The Nova Scotia Board of Examiners in Psychology (NSBEP) is the governing body for Psychologists (Registered and Candidates) in Nova Scotia. It is the responsibility of NSBEP to investigate and address complaints against Psychologists.
Psychologists may be disciplined for engaging in practice that falls below acceptable minimum standards for the profession, or for engaging in malpractice, incompetent practice or other unethical conduct.
Before laying a complaint, you are encouraged to contact the NSBEP to confirm that the individual you are making the complaint against is a Registered Psychologist or Psychologist (Candidate Register). You may do so online by checking our Directory of Psychologists (www.nsbep.org). NSBEP cannot become involved if the individual is not a psychologist.
You may also wish to check the Standards of Practice (http://www.nsbep.org/standards) to read the requirements that govern psychologists registered in Nova Scotia. You may find that reviewing the Standards of Practice is helpful in deciding whether you should file a complaint, and if so, what kind of information to provide to the Board to support your complaint
Before lodging a formal complaint with NSBEP, you might consider discussing your concerns with the Psychologist. Of course, you are under no obligation to speak to the psychologist when you would be uncomfortable doing so. In some circumstances, the psychologist may not be aware of your concerns until a complaint has been lodged. One of the expectations of the NSBEP Standards is that psychologists discuss with their clients the nature of their relationship and clarify any factors that bear upon that relationship. If you are uncomfortable speaking directly to the psychologist, you might choose to explain your concerns in a letter or email to the psychologist. You can also check to see if the psychology practice or institution has a grievance policy that provides information on how they deal with such concerns.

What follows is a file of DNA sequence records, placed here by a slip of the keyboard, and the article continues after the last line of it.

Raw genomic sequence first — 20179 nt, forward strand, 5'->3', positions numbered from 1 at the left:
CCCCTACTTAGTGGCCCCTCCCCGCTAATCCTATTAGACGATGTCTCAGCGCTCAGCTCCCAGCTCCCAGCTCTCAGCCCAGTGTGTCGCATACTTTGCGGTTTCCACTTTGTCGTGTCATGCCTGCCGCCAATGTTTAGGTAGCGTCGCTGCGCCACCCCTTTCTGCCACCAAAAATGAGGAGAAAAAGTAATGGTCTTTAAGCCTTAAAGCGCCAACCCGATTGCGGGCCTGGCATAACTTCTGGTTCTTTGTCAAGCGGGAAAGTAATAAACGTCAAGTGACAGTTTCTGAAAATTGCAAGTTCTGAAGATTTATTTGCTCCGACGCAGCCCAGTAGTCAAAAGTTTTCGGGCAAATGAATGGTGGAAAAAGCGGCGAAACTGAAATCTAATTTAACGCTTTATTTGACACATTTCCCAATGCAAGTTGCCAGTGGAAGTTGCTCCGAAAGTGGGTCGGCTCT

Here are a few of other things that may be useful to consider before making a complaint:
1) If you have experienced administrative concerns, such as timing of appointments, scheduling issues, fees, etc., they may be more appropriately dealt with by another person or organization (e.g., an Institutional Ombudsman, a schoolboard, the psychologist’s employer) rather than NSBEP.
2) Psychologists may have to break confidentiality or privacy if the law requires them to make a report under the Children and Family Services Act or the Adult Protection Act, or if they believe that a person is a danger to themselves or others.
3) Consider what you want as an outcome, and note that there are some things that cannot be changed because of a complaint, such as:
a. The Board cannot change decisions made by third parties, such as insurance companies, Community Services, employers and family and other courts.
b. The Board cannot make changes to written reports. (The Freedom of Information and Protection of Privacy Act has processes to address errors and omissions in personal information).
c. The Board cannot award financial damages– this would require a civil procedure through the courts.
When you believe that the psychologist’s behavior was unethical or did not meet professional standards, and you would like to make a formal complaint to the NSBEP, you can do so by completing and returning the attached consent forms.
Correspondence regarding Investigations must be conducted by regular mail or Fax, and sent to:
The Registrar (Complaint Issue)
Nova Scotia Board of Examiners in Psychology
Suite 455, 5991 Spring Garden Road
Halifax, NS B3H 1Y6
Fax Number: 902-423-0058
If you have any questions about the information in this document, or if you would like to talk to someone about the complaints process, please contact the Registrar.
Email contact is preferred. Email: firstname.lastname@example.org
Telephone: (902) 423-2238
Once you have made a decision to file a formal complaint the usual procedure is as follows:
1. You must complete the formal complaint form.
In order to contact the Psychologist about your complaint, we need your permission. Please review the release of information forms included in the complaints package and sign those pertinent to your situation. Document your concerns. Attach any other documentation you think clarifies or supports your complaint. Send this completed package to the Nova Scotia Board of Examiners in Psychology.